Moore, Amanda Brooke Walker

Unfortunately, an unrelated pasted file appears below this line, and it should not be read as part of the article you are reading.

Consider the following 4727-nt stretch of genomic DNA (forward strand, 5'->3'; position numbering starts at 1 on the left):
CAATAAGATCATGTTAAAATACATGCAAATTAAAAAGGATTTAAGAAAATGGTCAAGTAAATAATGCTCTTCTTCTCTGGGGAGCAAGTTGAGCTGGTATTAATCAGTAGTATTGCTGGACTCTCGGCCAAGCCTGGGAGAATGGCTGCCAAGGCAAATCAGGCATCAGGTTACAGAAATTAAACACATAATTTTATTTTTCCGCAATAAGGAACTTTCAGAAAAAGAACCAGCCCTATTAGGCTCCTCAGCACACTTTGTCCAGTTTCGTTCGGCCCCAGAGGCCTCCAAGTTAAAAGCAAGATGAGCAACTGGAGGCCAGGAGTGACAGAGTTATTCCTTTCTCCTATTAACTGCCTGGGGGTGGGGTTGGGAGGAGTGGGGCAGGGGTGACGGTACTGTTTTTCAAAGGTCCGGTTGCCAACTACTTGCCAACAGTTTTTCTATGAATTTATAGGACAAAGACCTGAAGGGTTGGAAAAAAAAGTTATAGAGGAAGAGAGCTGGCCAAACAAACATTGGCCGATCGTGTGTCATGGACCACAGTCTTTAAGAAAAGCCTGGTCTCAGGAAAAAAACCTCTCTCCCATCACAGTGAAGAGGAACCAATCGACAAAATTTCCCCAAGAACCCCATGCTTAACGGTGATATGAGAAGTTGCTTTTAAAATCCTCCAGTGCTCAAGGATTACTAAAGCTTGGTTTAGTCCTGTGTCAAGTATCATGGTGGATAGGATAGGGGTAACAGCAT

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Much has been said about what influences senatorial confirmation votes in Supreme Court appointments. Despite the preponderance of scholarly works, determining the most influential factors in the process can be difficult. This is especially the case with the recent confirmations of Chief Justice John Roberts and Justice Samuel Alito to the Court. Despite the fact that both nominees were nominated by the same president, were nominated mere months apart, and are ideologically similar, their confirmation votes differed considerably. This work begins by outlining the history and evolution of the Supreme Court confirmation process; this description will include an outline of debates about the Appointments Clause at the Constitutional Convention, as well as a discussion of how and why the roles of major actors involved in the process have changed. Previous literature on the appointments process, as well as literature addressing the factors influencing Senate confirmation votes, will also be presented. Subsequent chapters will provide narratives of the Roberts and Alito appointments. This discussion will outline the nominees’ judicial backgrounds, the behavior of major actors in the process, the issues and controversies that were prominent in each appointment, and details of the confirmation hearings. Finally, several factors - critical nomination, party, ideology, same party status for the president in the Senate, year of the president’s term, qualifications, and presidential popularity ratings - will be examined to see what factor best accounts for the differences in the Roberts and Alito votes.